Pop culture obsessives writing for the pop culture obsessed.
Image: Dynamite Comics

Reinterpretations and expansions of Watchmen are all the rage right now, as DC Comics integrates Watchmen characters into its main superhero universe in Doomsday Clock and HBO prepares a new Watchmen TV series that promises a fresh take on the grim and gritty superhero story. Dynamite Comics is offering its own unique reimagining in the pages of Peter Cannon: Thunderbolt, a series about the character who served as the inspiration for Watchmen antagonist Ozymandias. Peter Cannon is a paragon of physical and intellectual perfection, but after an alien attack destroys an entire city, he finds himself faced with the one opponent who can truly challenge him: an alternate reality version of himself.

Cover by Chip Zdarsky
Image: Dynamite Comics

Written by Kieron Gillen with art by Caspar Wijngaard, colorist Mary Safro, and letterer Hassan Otsmane-Elhaou, Peter Cannon: Thunderbolt is full of cheeky allusions to Watchmen; despite the grave subject matter, the creative team maintains a sense of humor that gives the series a satirical edge. This exclusive preview of this week’s Peter Cannon: Thunderbolt #2 highlights both the darkness and light of this story, beginning with an exchange between Peter Cannon and his butler/former lover, Tabu that establishes the high stakes and the emotional connection between the two men. Wijngaard’s layout and composition reinforces Peter’s focus on his work and how that distances him from Tabu, and Safro’s coloring enhances the tension with the contrast of warm yellow and cool blue.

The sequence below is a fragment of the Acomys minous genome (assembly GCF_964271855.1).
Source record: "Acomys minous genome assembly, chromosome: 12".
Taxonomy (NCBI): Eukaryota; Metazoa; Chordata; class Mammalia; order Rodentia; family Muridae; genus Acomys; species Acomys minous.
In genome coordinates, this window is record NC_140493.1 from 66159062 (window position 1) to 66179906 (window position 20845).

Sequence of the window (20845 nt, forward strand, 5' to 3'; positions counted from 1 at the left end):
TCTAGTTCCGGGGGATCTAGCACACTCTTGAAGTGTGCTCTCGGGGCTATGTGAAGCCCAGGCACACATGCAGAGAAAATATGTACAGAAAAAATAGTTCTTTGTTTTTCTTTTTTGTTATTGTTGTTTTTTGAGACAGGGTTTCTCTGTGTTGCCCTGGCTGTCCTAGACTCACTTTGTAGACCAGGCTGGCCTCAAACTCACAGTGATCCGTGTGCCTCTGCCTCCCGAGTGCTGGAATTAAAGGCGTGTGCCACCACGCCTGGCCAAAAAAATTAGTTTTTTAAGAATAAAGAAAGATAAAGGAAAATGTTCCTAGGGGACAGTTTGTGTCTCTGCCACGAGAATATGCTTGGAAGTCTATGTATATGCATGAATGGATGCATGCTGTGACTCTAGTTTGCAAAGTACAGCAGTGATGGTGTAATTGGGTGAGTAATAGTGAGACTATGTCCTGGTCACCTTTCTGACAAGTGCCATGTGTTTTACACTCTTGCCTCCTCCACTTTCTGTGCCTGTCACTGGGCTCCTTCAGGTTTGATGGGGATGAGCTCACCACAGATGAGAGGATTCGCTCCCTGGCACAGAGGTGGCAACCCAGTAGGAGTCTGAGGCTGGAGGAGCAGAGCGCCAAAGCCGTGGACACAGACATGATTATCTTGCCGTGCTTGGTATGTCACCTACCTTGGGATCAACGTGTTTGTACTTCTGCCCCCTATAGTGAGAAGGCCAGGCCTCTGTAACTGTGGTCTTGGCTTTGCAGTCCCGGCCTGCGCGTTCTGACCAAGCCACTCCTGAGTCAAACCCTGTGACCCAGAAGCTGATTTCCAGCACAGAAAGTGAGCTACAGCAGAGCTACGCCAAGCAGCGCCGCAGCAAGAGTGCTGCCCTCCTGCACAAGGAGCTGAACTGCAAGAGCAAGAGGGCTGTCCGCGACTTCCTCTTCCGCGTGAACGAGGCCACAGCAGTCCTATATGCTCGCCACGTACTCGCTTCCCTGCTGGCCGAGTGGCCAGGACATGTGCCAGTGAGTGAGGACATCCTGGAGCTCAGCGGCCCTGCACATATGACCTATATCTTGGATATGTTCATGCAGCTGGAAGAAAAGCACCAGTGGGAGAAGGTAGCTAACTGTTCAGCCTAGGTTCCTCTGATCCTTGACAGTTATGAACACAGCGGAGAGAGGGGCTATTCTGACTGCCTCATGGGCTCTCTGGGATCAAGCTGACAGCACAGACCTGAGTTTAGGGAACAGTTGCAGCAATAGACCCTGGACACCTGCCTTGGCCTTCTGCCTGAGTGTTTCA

The following scene is when this preview gets especially audacious, as Gillen delves into the nature of “watching” before commenting on the potentially alienating aspects of strict formalism. “This level of formalism is dangerous,” Peter says as his fellow heroes lie down in a six-panel grid. “We could lose some people.” Peter is referring to a potentially fatal interdimensional voyage, but his lines can also be interpreted as Gillen commenting on how creators’ adherence to a rigid grid layout can push potential readers away. The lettering for “Next: The Crossover” is very similar to the font used for Watchmen’s issue title, but the light smudging on the letters reflects the looser approach of this series as it plays around with established structural elements. Peter Cannon: Thunderbolt is an exceptionally clever examination of Watchmen’s enduring impact on superhero comics, and by not taking itself too seriously, the story is all the more compelling.

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